I recently blogged about designing metrics, and the topic deserves a little more emphasis.
The point was that any time you give someone an incentive to hit a goal, you're also creating an incentive to manipulate the metric.
If it's easier to game the system than to actually meet the business goal, then you're going to have problems.
At our local Home Depot, for example, they've been running register tape surveys for as long as I can remember--you know, the surveys where they print a code on the receipt and ask you to go online to take a survey for some miniscule chance at winning a fabulous prize.
A couple years ago, a homemade sign appeared by the exit door with a picture of the cartoon "Home Depot Guy" urging customers to take the survey, helpfully informing us that "9 or 10 = PASS, 1 through 8 = FAIL."
As an attempt to bias the survey, this was pretty blatant. Most people don't like giving someone else a failing grade, so telling customers that only 9 or 10 qualifies as a passing grade will push the scores way up.
After 18 months or so the sign disappeared. I'm guessing that what happened is that this Home Depot store was failing to hit the internal goals for the customer satisfaction survey (I'll ignore all the methodological problems with register tape surveys). Corporate HQ came down hard on the store manager to improve survey scores Or Else.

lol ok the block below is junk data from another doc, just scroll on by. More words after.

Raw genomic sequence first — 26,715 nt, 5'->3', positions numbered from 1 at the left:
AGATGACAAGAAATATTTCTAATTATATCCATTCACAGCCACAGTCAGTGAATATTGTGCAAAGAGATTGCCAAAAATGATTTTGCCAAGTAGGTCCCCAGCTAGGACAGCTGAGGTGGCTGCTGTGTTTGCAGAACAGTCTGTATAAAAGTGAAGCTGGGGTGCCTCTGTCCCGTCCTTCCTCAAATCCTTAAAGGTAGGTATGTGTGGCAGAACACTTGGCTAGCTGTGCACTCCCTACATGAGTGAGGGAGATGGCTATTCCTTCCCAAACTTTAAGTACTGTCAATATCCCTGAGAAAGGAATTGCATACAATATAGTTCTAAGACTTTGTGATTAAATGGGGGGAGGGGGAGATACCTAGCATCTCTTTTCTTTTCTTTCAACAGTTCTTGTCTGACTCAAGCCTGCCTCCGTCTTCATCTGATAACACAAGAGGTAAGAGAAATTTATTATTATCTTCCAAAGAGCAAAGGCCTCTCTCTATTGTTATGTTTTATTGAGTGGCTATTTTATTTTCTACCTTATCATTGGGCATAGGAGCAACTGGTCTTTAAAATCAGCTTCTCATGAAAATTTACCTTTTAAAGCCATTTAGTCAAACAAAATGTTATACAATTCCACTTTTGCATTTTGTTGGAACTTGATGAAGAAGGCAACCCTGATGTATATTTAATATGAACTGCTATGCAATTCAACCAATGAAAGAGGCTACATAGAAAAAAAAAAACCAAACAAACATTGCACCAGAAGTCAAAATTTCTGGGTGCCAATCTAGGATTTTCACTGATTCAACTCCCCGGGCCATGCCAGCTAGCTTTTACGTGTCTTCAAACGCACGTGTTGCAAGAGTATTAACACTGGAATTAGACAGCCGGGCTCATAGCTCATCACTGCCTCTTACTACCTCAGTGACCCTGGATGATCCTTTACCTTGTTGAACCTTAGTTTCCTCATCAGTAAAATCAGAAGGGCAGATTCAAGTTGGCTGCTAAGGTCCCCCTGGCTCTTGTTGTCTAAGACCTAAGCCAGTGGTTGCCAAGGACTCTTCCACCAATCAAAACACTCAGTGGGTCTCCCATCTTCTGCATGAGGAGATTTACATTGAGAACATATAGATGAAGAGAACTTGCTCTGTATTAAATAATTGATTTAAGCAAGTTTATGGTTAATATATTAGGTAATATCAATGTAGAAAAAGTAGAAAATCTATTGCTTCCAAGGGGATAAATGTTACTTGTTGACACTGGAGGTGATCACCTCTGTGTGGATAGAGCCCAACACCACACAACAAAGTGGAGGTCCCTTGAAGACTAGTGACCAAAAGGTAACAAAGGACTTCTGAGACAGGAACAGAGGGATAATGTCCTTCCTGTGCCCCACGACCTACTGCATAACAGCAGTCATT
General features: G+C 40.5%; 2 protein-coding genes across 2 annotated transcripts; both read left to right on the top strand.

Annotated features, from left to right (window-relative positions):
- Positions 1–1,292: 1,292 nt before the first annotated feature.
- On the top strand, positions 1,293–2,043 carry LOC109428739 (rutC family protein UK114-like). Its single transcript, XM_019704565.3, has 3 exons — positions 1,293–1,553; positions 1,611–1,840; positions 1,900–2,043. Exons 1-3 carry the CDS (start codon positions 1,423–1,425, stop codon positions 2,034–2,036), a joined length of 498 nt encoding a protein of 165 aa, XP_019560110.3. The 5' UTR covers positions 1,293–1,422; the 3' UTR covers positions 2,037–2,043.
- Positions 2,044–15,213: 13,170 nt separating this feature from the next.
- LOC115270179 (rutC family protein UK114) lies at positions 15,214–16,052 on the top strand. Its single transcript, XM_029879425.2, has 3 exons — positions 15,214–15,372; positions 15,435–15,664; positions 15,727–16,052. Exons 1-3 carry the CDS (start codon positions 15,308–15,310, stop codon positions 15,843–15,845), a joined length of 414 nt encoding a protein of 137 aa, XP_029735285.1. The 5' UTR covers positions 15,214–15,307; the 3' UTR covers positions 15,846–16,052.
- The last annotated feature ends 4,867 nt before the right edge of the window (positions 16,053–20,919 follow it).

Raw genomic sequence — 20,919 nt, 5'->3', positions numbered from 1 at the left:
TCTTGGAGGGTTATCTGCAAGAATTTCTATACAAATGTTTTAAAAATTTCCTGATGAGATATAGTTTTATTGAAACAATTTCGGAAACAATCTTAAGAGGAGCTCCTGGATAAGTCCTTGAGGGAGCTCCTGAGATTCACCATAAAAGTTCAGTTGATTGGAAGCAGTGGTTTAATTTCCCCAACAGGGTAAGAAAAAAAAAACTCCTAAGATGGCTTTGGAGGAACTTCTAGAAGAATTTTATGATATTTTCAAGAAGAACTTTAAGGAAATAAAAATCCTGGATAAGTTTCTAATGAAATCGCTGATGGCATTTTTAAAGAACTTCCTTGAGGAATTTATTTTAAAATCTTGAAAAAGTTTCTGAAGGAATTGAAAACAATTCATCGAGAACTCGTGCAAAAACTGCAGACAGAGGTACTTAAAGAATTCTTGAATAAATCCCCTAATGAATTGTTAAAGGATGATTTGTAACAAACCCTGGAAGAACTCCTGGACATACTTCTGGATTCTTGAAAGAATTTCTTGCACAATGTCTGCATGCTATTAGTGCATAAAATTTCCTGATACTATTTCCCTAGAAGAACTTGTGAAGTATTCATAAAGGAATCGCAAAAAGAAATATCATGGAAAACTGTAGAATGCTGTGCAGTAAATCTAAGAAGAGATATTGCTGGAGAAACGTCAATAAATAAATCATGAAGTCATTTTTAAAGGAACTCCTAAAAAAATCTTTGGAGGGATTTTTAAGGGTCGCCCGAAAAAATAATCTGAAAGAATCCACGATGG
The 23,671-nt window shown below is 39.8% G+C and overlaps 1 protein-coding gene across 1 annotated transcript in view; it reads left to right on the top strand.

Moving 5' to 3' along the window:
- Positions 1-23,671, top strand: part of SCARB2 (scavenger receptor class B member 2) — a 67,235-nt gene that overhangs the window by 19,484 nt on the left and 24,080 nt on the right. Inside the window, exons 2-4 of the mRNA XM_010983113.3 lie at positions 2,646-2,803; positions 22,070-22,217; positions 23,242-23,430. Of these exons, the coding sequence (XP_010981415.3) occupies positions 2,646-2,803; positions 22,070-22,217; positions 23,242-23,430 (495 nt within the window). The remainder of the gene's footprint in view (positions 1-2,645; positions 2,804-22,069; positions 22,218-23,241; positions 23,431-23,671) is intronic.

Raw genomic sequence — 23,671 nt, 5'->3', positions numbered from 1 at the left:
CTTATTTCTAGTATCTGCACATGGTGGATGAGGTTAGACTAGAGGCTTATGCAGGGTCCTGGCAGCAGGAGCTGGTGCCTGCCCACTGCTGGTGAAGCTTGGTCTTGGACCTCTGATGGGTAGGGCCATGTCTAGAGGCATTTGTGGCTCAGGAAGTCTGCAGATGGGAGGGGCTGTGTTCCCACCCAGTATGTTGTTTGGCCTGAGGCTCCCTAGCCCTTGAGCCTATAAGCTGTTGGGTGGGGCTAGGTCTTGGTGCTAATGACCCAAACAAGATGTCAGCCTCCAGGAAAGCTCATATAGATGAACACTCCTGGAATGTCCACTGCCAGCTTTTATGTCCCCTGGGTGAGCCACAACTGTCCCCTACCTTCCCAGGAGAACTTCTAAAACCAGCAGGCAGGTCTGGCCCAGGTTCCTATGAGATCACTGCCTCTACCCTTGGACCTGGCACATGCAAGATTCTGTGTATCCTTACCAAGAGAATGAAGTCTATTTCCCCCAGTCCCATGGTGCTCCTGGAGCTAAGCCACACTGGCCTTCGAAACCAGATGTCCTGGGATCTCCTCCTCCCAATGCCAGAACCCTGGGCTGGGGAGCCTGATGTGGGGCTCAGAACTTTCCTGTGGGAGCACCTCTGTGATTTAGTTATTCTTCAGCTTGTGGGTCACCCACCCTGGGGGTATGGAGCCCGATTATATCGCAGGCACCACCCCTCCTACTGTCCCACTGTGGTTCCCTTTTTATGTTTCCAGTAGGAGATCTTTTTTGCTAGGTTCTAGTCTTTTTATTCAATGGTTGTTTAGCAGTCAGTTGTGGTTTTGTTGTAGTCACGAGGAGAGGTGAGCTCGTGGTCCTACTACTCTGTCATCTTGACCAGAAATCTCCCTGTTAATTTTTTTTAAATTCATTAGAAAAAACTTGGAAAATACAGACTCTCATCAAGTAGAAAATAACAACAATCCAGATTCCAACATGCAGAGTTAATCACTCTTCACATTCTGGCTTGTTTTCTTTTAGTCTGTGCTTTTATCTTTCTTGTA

Improving customer satisfaction can take some effort, thought, and possibly money. Then the manager realized that he didn't actually have to improve customer satisfaction: he just had to improve the survey scores.
So for ten bucks, an hour at Kinko's, and some cut-and-paste work, he made a couple of signs which would have the desired effect. The signs stayed until either a new manager saw things differently, or someone from HQ finally noticed and ordered them removed.
In the meanwhile, the manager met his survey goals, got his bonus, and nobody was the wiser for quite some time. All for far less effort than it would have taken to actually improve service.